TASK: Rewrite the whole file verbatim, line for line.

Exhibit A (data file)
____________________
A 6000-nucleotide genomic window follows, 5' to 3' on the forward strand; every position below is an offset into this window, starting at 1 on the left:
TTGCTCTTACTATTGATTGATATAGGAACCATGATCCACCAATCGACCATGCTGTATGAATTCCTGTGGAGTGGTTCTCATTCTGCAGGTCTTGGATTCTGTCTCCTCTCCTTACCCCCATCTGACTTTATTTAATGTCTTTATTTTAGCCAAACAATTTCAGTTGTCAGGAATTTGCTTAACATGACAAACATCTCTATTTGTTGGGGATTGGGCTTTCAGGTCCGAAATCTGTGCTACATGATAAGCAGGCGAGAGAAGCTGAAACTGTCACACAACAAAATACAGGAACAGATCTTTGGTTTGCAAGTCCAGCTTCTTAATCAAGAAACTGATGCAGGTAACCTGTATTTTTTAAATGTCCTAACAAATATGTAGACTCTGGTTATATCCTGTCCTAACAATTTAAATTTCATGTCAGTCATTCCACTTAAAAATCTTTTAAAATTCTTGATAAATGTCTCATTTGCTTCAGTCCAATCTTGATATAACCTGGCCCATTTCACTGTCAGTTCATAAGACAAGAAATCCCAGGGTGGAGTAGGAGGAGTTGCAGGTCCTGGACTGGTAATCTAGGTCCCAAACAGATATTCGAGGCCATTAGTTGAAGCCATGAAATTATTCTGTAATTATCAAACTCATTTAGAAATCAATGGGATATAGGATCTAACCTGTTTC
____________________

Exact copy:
A 6000-nucleotide genomic window follows, 5' to 3' on the forward strand; every position below is an offset into this window, starting at 1 on the left:
TTGCTCTTACTATTGATTGATATAGGAACCATGATCCACCAATCGACCATGCTGTATGAATTCCTGTGGAGTGGTTCTCATTCTGCAGGTCTTGGATTCTGTCTCCTCTCCTTACCCCCATCTGACTTTATTTAATGTCTTTATTTTAGCCAAACAATTTCAGTTGTCAGGAATTTGCTTAACATGACAAACATCTCTATTTGTTGGGGATTGGGCTTTCAGGTCCGAAATCTGTGCTACATGATAAGCAGGCGAGAGAAGCTGAAACTGTCACACAACAAAATACAGGAACAGATCTTTGGTTTGCAAGTCCAGCTTCTTAATCAAGAAACTGATGCAGGTAACCTGTATTTTTTAAATGTCCTAACAAATATGTAGACTCTGGTTATATCCTGTCCTAACAATTTAAATTTCATGTCAGTCATTCCACTTAAAAATCTTTTAAAATTCTTGATAAATGTCTCATTTGCTTCAGTCCAATCTTGATATAACCTGGCCCATTTCACTGTCAGTTCATAAGACAAGAAATCCCAGGGTGGAGTAGGAGGAGTTGCAGGTCCTGGACTGGTAATCTAGGTCCCAAACAGATATTCGAGGCCATTAGTTGAAGCCATGAAATTATTCTGTAATTATCAAACTCATTTAGAAATCAATGGGATATAGGATCTAACCTGTTTC